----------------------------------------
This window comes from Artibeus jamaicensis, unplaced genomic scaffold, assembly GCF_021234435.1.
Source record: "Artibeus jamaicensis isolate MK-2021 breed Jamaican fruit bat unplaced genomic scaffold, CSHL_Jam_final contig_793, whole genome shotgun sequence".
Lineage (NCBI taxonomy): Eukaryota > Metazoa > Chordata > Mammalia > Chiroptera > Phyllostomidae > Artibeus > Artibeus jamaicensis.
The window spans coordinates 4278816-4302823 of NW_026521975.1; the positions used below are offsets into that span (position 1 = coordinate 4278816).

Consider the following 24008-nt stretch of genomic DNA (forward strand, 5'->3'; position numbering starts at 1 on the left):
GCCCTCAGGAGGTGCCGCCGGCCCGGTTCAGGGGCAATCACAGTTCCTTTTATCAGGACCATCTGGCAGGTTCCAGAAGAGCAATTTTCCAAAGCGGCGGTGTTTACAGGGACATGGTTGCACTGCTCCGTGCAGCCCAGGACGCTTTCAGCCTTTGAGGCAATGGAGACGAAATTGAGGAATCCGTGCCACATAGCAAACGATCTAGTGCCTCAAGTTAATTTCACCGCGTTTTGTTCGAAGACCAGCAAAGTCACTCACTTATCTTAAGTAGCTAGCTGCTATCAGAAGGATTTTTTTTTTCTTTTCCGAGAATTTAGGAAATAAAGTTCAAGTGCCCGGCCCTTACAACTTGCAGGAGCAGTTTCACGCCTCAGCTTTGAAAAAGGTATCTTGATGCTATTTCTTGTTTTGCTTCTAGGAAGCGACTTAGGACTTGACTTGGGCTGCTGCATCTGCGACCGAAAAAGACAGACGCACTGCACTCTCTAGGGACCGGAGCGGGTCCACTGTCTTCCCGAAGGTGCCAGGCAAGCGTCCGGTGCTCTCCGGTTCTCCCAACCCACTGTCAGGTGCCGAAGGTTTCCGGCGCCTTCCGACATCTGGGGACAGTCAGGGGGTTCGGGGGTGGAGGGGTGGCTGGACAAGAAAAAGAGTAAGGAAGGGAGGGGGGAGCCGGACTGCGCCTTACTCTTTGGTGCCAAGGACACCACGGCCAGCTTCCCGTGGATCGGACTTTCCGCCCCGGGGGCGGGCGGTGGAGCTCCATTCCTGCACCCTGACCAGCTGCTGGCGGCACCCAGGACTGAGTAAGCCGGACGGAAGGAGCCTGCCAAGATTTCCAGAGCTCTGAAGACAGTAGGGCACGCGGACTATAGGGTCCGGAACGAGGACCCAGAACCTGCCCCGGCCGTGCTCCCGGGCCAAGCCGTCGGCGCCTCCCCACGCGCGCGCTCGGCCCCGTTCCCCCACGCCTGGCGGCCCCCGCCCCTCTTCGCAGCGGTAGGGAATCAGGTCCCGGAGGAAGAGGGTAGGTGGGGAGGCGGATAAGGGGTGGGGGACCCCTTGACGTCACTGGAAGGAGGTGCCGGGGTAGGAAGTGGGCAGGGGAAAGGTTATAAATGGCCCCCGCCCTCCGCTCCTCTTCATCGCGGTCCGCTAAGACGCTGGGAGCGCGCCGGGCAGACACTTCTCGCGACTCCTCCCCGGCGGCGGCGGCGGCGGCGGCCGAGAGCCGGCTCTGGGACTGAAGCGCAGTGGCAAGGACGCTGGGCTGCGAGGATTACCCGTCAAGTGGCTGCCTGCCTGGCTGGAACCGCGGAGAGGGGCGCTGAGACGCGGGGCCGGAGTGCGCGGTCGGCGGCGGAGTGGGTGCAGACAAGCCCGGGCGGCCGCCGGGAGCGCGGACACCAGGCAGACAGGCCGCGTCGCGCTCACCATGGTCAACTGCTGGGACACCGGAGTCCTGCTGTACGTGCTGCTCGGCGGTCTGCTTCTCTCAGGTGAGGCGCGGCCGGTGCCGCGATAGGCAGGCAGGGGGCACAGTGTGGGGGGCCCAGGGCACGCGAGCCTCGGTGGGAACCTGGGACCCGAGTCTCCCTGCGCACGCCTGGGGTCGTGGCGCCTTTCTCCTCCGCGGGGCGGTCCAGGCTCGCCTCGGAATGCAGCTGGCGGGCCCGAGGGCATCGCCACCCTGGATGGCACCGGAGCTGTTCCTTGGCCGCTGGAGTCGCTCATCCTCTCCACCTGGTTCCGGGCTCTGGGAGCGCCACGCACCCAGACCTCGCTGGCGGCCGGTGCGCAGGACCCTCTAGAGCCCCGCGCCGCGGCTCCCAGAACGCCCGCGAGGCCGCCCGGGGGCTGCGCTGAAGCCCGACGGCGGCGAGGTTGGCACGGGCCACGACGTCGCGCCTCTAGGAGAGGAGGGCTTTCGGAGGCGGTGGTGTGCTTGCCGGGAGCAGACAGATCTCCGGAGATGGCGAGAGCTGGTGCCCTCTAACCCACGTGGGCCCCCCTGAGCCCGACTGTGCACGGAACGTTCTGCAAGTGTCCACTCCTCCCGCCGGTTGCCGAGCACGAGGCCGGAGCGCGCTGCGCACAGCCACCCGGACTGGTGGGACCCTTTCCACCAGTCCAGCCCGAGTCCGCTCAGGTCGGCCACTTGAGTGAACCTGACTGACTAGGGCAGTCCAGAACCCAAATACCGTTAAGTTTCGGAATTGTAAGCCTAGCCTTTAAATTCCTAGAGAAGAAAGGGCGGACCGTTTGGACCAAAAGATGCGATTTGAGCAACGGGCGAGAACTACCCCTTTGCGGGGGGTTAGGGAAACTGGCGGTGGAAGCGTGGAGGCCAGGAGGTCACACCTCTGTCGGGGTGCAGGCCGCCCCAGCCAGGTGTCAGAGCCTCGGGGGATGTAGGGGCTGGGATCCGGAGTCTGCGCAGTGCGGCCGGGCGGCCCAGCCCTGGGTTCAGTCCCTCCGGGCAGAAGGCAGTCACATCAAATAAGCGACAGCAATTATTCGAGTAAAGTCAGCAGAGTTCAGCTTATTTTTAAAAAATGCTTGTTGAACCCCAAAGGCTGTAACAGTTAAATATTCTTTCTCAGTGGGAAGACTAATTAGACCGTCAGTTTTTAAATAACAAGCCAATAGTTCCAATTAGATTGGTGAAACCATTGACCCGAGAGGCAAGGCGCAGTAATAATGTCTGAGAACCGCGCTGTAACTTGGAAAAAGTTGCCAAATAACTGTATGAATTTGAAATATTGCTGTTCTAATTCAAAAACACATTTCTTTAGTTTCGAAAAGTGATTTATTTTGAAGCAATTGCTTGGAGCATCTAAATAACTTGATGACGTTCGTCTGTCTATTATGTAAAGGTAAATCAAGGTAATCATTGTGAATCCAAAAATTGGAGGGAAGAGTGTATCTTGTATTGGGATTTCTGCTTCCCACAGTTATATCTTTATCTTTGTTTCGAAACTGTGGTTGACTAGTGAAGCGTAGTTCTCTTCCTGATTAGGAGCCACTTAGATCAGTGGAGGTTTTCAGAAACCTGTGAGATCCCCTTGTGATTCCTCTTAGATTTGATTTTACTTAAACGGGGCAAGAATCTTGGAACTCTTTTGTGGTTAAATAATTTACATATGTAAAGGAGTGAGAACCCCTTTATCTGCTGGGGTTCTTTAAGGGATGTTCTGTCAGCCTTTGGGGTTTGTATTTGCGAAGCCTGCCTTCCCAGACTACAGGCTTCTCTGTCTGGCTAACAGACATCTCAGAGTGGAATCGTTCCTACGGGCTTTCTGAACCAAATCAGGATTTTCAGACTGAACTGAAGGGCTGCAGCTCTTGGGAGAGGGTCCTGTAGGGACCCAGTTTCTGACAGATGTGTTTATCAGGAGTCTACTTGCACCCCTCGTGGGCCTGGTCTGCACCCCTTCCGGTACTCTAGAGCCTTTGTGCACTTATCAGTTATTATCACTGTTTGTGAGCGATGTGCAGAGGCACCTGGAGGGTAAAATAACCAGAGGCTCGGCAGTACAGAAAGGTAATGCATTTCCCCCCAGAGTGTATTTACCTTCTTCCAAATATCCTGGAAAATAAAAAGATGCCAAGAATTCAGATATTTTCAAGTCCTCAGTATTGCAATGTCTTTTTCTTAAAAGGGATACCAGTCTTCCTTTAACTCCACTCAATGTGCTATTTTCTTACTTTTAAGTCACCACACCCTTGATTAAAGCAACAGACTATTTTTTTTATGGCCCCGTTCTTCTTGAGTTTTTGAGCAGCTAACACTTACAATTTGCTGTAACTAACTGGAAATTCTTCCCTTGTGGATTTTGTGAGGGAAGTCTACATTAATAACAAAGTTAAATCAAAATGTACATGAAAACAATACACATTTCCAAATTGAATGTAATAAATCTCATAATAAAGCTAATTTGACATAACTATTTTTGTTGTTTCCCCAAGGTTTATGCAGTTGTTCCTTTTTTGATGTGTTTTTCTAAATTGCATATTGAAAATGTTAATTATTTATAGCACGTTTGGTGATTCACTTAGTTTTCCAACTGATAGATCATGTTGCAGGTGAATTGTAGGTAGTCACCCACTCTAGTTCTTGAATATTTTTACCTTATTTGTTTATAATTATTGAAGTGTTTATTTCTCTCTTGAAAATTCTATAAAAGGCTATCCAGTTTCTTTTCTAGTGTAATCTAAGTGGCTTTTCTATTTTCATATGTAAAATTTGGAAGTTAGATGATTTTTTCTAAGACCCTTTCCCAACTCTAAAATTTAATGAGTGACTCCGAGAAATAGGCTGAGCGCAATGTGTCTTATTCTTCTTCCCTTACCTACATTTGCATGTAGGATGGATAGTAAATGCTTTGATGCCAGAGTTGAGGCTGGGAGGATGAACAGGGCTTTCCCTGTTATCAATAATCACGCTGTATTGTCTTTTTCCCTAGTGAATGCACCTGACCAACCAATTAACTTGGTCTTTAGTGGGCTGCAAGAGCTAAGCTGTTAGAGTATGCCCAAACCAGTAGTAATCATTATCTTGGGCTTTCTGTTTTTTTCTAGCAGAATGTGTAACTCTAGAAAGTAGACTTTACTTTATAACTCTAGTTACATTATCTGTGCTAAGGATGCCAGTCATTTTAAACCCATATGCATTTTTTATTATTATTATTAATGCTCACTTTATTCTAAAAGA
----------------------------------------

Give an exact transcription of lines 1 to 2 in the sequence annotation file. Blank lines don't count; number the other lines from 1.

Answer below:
This window comes from Artibeus jamaicensis, unplaced genomic scaffold, assembly GCF_021234435.1.
Source record: "Artibeus jamaicensis isolate MK-2021 breed Jamaican fruit bat unplaced genomic scaffold, CSHL_Jam_final contig_793, whole genome shotgun sequence".